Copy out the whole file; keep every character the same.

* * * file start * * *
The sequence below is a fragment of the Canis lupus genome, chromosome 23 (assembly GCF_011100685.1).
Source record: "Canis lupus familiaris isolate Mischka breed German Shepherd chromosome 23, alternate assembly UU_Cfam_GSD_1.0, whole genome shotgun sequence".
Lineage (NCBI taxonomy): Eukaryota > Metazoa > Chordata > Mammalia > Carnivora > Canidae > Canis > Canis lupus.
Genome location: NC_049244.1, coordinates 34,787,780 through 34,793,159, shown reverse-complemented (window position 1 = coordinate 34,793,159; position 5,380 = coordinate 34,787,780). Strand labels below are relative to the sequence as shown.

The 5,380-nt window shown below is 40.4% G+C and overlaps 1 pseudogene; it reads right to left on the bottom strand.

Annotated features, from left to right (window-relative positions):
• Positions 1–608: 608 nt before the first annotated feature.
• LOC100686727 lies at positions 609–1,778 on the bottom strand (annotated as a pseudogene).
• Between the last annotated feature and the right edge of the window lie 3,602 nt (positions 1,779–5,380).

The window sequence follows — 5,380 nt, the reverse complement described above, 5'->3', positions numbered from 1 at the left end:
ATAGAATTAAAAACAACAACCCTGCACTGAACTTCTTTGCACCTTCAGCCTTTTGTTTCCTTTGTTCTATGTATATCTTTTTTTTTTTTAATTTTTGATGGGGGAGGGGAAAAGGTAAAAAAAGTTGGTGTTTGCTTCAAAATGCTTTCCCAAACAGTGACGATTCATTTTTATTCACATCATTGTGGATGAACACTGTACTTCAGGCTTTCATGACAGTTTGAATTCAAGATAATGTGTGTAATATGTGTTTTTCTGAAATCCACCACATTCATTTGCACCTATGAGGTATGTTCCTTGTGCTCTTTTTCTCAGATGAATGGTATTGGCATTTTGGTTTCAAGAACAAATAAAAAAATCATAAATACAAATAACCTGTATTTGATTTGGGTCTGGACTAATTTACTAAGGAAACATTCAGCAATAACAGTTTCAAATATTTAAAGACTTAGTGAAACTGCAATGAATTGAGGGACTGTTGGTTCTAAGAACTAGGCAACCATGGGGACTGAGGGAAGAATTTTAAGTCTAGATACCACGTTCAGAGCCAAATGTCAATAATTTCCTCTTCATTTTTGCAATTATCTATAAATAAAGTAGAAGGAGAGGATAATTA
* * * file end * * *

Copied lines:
The sequence below is a fragment of the Canis lupus genome, chromosome 23 (assembly GCF_011100685.1).
Source record: "Canis lupus familiaris isolate Mischka breed German Shepherd chromosome 23, alternate assembly UU_Cfam_GSD_1.0, whole genome shotgun sequence".
Lineage (NCBI taxonomy): Eukaryota > Metazoa > Chordata > Mammalia > Carnivora > Canidae > Canis > Canis lupus.
Genome location: NC_049244.1, coordinates 34,787,780 through 34,793,159, shown reverse-complemented (window position 1 = coordinate 34,793,159; position 5,380 = coordinate 34,787,780). Strand labels below are relative to the sequence as shown.

The 5,380-nt window shown below is 40.4% G+C and overlaps 1 pseudogene; it reads right to left on the bottom strand.

Annotated features, from left to right (window-relative positions):
• Positions 1–608: 608 nt before the first annotated feature.
• LOC100686727 lies at positions 609–1,778 on the bottom strand (annotated as a pseudogene).
• Between the last annotated feature and the right edge of the window lie 3,602 nt (positions 1,779–5,380).

The window sequence follows — 5,380 nt, the reverse complement described above, 5'->3', positions numbered from 1 at the left end:
ATAGAATTAAAAACAACAACCCTGCACTGAACTTCTTTGCACCTTCAGCCTTTTGTTTCCTTTGTTCTATGTATATCTTTTTTTTTTTTAATTTTTGATGGGGGAGGGGAAAAGGTAAAAAAAGTTGGTGTTTGCTTCAAAATGCTTTCCCAAACAGTGACGATTCATTTTTATTCACATCATTGTGGATGAACACTGTACTTCAGGCTTTCATGACAGTTTGAATTCAAGATAATGTGTGTAATATGTGTTTTTCTGAAATCCACCACATTCATTTGCACCTATGAGGTATGTTCCTTGTGCTCTTTTTCTCAGATGAATGGTATTGGCATTTTGGTTTCAAGAACAAATAAAAAAATCATAAATACAAATAACCTGTATTTGATTTGGGTCTGGACTAATTTACTAAGGAAACATTCAGCAATAACAGTTTCAAATATTTAAAGACTTAGTGAAACTGCAATGAATTGAGGGACTGTTGGTTCTAAGAACTAGGCAACCATGGGGACTGAGGGAAGAATTTTAAGTCTAGATACCACGTTCAGAGCCAAATGTCAATAATTTCCTCTTCATTTTTGCAATTATCTATAAATAAAGTAGAAGGAGAGGATAATTA